Papers presented at the two prior meetings addressed topics as varied as the ennui of poetic syntax, the felt traces of Chinese calligraphy, the mixing of pleasure and pain in the design of a nineteenth century girls’ school, and the politics of castration and swordplay in Quentin Tarantino’s Kill Bill. These divergent projects were organized into panels around common threads of questions related to spatiality, temporality, personhood, cultural production, and historiography.

Object Emotions: Polemics seeks critical responses to the emergence of these intersecting discourses. For example, how do objects and emotions establish new intellectual grounds, complicate existing histories, and help us question the assumptions that motivate our disciplines? What are the limits to affect theories, object-oriented criticism, or speculative realisms and their local applications? What are the social and political origins of the current turns to emotions and objects? How do we account for the newness of “new materialisms” and how might the use of such theories change when we consider them within other contexts—cultural, social, political? Do these theories extend certain critical biases or discourses of power and how might we restore what has been left out, or occluded by, these new critical turns? How do these approaches to objects and emotions reflect broader struggles with the formation of departments and academic institutions as such?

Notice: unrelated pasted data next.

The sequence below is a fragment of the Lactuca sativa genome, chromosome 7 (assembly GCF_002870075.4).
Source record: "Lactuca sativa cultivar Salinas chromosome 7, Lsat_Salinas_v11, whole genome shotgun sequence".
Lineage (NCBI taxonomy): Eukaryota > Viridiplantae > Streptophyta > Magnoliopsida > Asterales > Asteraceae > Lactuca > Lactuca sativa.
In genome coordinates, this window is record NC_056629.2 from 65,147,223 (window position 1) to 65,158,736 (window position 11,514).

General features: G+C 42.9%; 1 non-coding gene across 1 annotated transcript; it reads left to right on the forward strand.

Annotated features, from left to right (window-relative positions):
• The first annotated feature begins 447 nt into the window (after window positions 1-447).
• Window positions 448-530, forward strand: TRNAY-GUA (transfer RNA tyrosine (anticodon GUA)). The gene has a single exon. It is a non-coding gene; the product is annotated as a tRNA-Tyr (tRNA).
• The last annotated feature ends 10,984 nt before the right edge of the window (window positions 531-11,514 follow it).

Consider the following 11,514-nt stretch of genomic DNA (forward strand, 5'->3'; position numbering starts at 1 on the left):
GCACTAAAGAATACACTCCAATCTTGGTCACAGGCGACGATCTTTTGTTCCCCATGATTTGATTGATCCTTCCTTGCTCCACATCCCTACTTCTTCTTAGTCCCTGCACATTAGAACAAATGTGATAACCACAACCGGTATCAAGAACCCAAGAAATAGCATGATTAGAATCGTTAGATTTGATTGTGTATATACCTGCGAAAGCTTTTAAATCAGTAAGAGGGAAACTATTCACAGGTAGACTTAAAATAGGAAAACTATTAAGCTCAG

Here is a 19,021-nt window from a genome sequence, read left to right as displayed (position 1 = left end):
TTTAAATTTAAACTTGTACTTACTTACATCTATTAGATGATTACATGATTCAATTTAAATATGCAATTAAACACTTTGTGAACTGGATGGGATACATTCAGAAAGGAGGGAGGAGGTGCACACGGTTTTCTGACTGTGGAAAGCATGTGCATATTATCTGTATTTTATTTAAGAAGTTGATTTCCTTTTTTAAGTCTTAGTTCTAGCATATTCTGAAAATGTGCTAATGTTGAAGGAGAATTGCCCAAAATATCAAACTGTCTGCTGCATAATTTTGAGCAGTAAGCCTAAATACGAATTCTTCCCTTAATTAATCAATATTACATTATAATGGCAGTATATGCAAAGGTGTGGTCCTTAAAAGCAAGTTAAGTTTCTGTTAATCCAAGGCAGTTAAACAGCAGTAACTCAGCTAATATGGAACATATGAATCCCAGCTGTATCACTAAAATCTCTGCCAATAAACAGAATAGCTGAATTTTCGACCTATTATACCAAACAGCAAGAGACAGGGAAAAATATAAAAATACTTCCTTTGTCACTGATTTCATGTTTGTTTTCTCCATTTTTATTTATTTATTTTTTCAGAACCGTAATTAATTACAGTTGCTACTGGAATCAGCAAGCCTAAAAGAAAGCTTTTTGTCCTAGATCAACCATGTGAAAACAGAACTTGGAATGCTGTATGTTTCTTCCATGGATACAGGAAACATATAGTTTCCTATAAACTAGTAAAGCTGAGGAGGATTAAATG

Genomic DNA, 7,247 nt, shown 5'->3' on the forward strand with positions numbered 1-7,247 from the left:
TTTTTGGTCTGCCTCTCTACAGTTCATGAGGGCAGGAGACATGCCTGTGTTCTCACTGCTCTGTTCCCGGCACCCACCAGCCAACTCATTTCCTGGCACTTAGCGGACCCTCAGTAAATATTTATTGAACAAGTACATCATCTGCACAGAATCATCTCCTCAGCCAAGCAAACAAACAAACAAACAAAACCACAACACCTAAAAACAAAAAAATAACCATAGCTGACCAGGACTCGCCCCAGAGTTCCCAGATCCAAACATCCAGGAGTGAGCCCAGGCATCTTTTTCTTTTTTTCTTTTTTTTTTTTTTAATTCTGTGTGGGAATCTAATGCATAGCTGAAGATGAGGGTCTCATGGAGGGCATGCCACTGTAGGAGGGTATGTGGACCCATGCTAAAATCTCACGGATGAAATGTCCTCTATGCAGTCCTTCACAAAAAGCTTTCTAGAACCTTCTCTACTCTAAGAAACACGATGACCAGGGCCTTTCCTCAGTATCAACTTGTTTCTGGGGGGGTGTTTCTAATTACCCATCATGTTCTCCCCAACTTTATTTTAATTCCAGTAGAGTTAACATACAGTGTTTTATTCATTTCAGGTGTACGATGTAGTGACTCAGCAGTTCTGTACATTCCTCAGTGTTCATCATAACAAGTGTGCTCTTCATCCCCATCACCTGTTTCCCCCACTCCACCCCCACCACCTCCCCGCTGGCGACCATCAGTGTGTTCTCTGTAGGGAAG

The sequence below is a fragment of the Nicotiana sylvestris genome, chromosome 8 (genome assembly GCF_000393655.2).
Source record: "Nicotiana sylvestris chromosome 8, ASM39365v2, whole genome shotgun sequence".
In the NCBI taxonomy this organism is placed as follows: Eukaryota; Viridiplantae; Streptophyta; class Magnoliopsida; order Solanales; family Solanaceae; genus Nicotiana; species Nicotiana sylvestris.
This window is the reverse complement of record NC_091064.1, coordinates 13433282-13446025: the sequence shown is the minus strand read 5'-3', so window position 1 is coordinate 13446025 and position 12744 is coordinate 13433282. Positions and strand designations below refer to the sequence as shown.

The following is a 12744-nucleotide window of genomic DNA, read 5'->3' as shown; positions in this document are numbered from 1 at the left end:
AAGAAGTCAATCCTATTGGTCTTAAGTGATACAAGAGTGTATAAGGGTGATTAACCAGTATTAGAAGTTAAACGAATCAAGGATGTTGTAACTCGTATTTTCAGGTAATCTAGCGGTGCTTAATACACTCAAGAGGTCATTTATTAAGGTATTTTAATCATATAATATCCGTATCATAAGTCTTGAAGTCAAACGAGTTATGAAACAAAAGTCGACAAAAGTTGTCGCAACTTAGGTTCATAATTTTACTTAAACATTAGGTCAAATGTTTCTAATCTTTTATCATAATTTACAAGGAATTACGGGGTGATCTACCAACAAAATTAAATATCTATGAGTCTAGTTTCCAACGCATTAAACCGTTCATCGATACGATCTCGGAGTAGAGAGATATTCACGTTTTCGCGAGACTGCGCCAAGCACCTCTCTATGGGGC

We welcome papers that address any of these questions, or related ones, with reference to how we might complicate current models for using affect studies, materialisms, or emotional histories in our respective disciplines. We also welcome projects that situate these polemics in relation to specific case studies or individual works of literature, art, or architecture.

Please submit 250-word abstracts to Padma Maitland at by December 1, 2015. We will send responses by December 15, 2015. The conference itself will take place at Cambridge University on April 15-16, 2016.

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Professor Lynda Mugglestone: ‘Rethinking history and historical principles: Andrew Clark and the language of the First World War’ – 19th November